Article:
During the winter months, especially in northern climates, parents bundle up their children in preparation for winter activities such as tobogganing, ice skating and ice hockey, and skiing. In addition to layers of warm clothing, gloves and boots, parents often use whatever athletic headgear is available to mitigate the potential hazards of winter sports and play. Currently no helmets are specifically designed to protect children's heads from the stresses and forces that may be encountered in activities such as those mentioned above.
That fact led researchers at the University of Ottawa and Children's Hospital of Eastern Ontario (Ottawa, Canada) to undertake a laboratory investigation to see just how well available protective headgear would fare when used for winter activities. Their focus was on helmets used to protect the heads of children younger than seven years of age. The headgear tested included bicycle, ice hockey, and alpine ski helmets, because these are reportedly the helmets most commonly used to protect small children during winter activities. Findings of the study can be found in the article "Performance analysis of winter activity protection headgear for young children.
Blaine Hoshizaki, PhD, and colleagues used a monorail drop tower to simulate the types of impact that can be sustained by a child's head during mishaps in tobogganing. The various helmets were mounted on a head form representing the skull of a six-year-old child. The motion of the "head" within the helmet when impact occurred was measured using accelerometers and recorded for a comparison of the protection afforded by the different helmets. The researchers looked at both low-velocity impacts (such as those occurring in a short fall) and high-velocity impacts (such as those sustained when a child slides downhill into an object). Impacts coming from the front and side were examined, as were linear and angular accelerations.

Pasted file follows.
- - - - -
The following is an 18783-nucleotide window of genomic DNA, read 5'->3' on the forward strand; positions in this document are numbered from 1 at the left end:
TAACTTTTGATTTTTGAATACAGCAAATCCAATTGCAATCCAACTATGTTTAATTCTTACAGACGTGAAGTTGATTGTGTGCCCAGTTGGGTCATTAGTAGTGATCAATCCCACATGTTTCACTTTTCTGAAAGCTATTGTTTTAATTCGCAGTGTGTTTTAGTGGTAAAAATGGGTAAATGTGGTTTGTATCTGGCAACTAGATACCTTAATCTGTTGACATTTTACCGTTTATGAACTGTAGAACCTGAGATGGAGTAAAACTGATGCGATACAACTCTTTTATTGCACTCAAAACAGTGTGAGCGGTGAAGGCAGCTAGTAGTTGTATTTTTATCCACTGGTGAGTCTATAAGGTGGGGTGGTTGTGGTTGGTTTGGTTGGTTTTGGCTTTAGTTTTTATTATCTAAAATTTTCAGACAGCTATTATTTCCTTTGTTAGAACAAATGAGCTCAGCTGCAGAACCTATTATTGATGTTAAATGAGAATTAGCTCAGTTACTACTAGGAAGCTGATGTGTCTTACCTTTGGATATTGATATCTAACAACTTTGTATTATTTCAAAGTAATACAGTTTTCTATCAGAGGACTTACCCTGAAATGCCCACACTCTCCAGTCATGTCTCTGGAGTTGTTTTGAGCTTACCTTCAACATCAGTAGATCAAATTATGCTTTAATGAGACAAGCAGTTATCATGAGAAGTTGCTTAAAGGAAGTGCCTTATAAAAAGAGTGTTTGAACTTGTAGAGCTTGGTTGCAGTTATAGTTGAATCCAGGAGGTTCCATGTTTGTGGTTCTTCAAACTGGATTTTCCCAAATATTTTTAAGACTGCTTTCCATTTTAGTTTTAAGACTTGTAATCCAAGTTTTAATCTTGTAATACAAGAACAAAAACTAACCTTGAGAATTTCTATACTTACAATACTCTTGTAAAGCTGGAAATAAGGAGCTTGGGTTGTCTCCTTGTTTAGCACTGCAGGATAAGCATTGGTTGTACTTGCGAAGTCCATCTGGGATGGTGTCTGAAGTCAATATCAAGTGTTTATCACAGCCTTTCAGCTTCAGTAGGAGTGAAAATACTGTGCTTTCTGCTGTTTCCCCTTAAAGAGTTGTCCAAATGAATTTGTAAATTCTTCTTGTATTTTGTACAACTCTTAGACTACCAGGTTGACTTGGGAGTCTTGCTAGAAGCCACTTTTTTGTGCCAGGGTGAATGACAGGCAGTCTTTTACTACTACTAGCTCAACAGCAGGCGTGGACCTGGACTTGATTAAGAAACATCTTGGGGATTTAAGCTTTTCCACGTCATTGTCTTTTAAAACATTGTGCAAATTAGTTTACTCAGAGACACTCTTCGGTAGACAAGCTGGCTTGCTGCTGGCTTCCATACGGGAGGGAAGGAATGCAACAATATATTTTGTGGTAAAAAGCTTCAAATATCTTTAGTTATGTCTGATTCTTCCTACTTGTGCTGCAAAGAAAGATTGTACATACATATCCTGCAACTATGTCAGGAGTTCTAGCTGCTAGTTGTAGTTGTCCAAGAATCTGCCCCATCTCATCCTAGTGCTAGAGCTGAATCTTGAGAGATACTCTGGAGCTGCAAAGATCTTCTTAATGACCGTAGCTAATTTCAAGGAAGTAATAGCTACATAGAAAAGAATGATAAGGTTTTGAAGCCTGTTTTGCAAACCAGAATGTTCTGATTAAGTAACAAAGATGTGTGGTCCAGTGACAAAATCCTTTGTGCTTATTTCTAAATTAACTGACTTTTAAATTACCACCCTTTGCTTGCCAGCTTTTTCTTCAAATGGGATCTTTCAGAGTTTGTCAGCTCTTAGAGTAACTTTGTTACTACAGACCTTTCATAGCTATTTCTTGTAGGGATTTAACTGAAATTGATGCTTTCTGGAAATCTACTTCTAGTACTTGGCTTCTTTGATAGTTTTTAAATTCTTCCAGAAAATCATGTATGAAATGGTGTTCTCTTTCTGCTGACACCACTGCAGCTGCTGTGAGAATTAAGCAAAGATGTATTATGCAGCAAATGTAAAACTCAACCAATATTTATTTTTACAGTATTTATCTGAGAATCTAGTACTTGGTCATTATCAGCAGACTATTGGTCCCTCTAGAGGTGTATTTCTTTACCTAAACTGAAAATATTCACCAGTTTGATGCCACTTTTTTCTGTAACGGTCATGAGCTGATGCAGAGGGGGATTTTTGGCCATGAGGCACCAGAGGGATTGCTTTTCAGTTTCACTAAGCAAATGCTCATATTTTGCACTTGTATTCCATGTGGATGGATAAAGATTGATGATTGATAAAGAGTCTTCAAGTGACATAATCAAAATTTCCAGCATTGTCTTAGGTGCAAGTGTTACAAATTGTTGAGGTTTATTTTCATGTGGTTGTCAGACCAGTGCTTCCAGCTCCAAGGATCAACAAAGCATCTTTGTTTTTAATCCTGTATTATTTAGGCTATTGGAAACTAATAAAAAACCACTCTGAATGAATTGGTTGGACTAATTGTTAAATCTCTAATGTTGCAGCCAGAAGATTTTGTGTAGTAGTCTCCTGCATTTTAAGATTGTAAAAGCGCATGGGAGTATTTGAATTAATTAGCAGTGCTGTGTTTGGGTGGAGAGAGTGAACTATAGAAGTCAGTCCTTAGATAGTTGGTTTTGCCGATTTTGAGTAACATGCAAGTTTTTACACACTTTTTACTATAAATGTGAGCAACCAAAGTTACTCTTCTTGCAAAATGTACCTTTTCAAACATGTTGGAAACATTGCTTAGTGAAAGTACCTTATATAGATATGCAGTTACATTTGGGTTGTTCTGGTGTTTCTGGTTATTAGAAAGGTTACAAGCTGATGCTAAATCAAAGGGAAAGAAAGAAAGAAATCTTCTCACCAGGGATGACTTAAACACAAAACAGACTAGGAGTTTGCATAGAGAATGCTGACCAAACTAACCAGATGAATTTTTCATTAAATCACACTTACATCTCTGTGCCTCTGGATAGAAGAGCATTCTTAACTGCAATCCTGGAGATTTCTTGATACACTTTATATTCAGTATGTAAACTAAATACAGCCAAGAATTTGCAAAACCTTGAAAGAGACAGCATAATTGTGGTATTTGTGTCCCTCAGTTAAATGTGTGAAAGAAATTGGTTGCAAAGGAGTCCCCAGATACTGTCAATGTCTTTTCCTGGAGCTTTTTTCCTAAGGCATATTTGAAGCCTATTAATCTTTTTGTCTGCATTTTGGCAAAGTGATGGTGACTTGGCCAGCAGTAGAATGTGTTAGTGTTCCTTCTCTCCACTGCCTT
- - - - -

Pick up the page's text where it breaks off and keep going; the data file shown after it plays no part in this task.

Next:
At lower-velocity impacts (2 to 6 meters per second) the ice-hockey helmet was the most protective. At high-velocity impacts (8 meters per second) the bicycle helmet was more protective. In general, the alpine ski helmet did not protect "children's heads" during falls and slides as well as the other headgear tested, a finding that was surprising to the authors since skiing involves the potential for both types of injuries.
No winner was identified by testing. No helmet performed adequately for all impacts studied. Thus the authors could not endorse a type of helmet to be used by small children during winter activities. Instead, they state that the findings of the study highlight the need for a new type of winter play helmet that can withstand both low- and high-velocity impacts -- one that can protect the young child's developing brain from potentially grave injury.
This research was funded by ThinkFirst Canada, as represented by Dr. Vassilyadi, a co-author of this paper.
The above post is reprinted from materials provided by American Association of Neurological Surgeons (AANS). Note: Content may be edited for style and length.
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